Alcohol control policies and practices at professional sports stadiums

Public Health Rep. 2010 Sep-Oct;125(5):665-73. doi: 10.1177/003335491012500508.


Objective: Alcohol-related problems such as assaults and drinking-driving at or near professional sporting events are commonly reported in the media. An important strategy to reduce such problems may be the use of alcohol control policies at sports stadiums. The objective of this study was to examine alcohol control policies and practices at professional sports stadiums in the U.S.

Methods: We conducted a telephone survey of food/beverage managers from 66 of the 100 U.S professional sports stadiums that house a professional hockey, basketball, baseball, and/or football team. The survey consisted of 18 items pertaining to policies regulating alcohol sales and consumption.

Results: Most managers indicated that their stadium had a range of alcohol control policies and practices. For example, all or nearly all reported their stadium allows no more than two alcoholic beverages per sale and their alcohol servers are required to check age identification of patrons who appear younger than age 30. In contrast, only about half prohibit servers younger than 21 years of age from selling alcohol both in seating areas and at concession booths, and approximately one-third designate sections of their stadiums as alcohol-free.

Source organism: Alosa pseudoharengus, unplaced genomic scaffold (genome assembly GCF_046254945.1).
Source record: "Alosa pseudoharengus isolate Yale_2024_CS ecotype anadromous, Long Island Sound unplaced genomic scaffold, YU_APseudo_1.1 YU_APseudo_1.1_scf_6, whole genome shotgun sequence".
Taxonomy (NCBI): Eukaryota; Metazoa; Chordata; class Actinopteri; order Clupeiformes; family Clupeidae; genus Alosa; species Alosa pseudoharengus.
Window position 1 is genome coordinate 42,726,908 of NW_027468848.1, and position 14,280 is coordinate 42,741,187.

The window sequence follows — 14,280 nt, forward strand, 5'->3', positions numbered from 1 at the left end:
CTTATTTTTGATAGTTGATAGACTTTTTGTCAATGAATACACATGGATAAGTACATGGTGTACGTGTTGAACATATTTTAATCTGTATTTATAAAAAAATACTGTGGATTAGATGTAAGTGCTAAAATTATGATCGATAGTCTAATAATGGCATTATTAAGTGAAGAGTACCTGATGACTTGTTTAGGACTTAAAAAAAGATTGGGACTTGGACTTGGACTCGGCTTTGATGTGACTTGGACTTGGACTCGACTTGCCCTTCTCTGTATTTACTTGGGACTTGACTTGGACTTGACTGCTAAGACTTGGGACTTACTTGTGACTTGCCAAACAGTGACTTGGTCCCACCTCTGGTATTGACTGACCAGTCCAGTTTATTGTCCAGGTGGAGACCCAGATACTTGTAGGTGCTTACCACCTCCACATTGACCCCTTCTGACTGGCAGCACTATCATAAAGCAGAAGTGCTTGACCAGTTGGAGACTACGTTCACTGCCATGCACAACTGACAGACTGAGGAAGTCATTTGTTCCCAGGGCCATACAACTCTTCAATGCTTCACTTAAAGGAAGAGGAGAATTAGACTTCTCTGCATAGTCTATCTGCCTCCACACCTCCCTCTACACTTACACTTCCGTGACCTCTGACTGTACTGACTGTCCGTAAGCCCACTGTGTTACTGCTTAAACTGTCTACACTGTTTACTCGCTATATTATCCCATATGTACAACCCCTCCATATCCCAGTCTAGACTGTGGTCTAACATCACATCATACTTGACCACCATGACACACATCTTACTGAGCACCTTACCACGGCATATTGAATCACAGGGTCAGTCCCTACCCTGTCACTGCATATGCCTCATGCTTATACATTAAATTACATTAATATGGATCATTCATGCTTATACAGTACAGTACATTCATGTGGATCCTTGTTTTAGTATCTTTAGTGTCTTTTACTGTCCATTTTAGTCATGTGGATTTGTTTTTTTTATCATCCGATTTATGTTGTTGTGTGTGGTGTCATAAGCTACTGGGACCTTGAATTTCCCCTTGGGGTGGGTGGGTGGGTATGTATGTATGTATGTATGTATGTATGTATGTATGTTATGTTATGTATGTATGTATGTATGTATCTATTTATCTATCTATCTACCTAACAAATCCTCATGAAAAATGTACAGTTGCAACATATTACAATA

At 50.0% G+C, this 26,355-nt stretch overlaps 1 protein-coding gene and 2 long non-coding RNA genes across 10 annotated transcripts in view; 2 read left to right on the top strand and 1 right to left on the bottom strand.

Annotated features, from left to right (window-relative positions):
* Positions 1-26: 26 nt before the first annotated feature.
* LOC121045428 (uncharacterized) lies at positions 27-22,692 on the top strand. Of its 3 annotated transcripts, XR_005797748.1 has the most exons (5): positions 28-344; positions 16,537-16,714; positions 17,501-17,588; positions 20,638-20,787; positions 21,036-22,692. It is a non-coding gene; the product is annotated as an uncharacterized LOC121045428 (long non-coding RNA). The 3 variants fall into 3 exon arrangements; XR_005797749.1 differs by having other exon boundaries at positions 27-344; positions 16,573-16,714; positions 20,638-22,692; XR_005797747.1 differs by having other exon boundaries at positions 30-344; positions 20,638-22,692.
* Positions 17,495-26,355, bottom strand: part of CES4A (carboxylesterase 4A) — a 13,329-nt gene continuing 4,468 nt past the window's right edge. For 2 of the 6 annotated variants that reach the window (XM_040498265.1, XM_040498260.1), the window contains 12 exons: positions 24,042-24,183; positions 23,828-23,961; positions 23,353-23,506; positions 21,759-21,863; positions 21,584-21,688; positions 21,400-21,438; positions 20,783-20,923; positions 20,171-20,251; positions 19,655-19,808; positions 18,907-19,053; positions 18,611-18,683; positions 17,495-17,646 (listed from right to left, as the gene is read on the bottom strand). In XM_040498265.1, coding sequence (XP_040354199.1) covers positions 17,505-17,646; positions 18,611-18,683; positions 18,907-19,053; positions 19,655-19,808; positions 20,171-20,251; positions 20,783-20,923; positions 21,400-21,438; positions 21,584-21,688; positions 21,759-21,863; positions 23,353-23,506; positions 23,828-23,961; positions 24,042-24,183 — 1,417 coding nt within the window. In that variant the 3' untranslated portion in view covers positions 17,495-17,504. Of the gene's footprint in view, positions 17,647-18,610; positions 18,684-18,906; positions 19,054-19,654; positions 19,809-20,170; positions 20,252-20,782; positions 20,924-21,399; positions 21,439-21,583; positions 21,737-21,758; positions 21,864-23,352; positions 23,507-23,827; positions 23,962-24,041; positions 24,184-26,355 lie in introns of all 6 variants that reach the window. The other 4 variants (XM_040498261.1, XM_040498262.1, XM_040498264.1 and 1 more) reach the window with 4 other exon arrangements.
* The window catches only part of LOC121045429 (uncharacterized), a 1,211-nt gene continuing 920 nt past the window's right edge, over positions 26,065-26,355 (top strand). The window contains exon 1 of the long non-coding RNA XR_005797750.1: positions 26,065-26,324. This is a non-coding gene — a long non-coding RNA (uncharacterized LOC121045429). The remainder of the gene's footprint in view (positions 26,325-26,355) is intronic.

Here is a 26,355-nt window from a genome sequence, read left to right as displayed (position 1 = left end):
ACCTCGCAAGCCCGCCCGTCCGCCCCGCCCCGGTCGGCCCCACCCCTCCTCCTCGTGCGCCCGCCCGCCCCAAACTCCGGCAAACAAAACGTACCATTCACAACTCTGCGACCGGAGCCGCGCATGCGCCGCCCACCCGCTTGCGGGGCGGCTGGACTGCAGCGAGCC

Conclusions: Although we found that some alcohol control policies appear to be common across stadiums, others are uncommon, leaving room for potential areas of improvement in reducing or preventing alcohol-related problems at professional sporting events. The results provide an important starting point for identifying policies that can be evaluated to determine their effectiveness in reducing alcohol-related injuries and deaths at sporting events.

Publication types

  • Multicenter Study

MeSH terms

  • Alcohol Drinking / legislation & jurisprudence
  • Alcoholic Intoxication / prevention & control*
  • Anniversaries and Special Events*
  • Food Services / legislation & jurisprudence
  • Food Services / standards*
  • Health Surveys
  • Humans
  • Organizational Policy*
  • Social Control, Formal*
  • Sports*
  • United States